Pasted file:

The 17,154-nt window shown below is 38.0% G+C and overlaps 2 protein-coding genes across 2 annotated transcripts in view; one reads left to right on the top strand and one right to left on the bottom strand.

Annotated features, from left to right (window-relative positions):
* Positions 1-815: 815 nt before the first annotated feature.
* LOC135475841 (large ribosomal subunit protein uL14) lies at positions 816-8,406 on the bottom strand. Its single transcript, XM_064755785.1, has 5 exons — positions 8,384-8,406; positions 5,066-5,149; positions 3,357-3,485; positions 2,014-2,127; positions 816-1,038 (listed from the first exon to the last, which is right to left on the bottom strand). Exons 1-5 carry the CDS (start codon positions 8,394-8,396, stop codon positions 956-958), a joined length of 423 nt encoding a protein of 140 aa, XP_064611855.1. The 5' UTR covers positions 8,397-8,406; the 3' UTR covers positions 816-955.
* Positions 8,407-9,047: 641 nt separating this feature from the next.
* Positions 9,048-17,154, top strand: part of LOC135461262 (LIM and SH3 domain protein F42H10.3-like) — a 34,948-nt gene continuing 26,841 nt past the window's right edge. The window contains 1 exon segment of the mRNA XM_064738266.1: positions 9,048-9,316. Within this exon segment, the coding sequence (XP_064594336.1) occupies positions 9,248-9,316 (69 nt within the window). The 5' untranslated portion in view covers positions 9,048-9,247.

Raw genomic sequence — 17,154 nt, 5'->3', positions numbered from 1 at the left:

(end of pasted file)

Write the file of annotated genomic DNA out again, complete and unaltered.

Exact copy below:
The 17,154-nt window shown below is 38.0% G+C and overlaps 2 protein-coding genes across 2 annotated transcripts in view; one reads left to right on the top strand and one right to left on the bottom strand.

Annotated features, from left to right (window-relative positions):
* Positions 1-815: 815 nt before the first annotated feature.
* LOC135475841 (large ribosomal subunit protein uL14) lies at positions 816-8,406 on the bottom strand. Its single transcript, XM_064755785.1, has 5 exons — positions 8,384-8,406; positions 5,066-5,149; positions 3,357-3,485; positions 2,014-2,127; positions 816-1,038 (listed from the first exon to the last, which is right to left on the bottom strand). Exons 1-5 carry the CDS (start codon positions 8,394-8,396, stop codon positions 956-958), a joined length of 423 nt encoding a protein of 140 aa, XP_064611855.1. The 5' UTR covers positions 8,397-8,406; the 3' UTR covers positions 816-955.
* Positions 8,407-9,047: 641 nt separating this feature from the next.
* Positions 9,048-17,154, top strand: part of LOC135461262 (LIM and SH3 domain protein F42H10.3-like) — a 34,948-nt gene continuing 26,841 nt past the window's right edge. The window contains 1 exon segment of the mRNA XM_064738266.1: positions 9,048-9,316. Within this exon segment, the coding sequence (XP_064594336.1) occupies positions 9,248-9,316 (69 nt within the window). The 5' untranslated portion in view covers positions 9,048-9,247.

Raw genomic sequence — 17,154 nt, 5'->3', positions numbered from 1 at the left: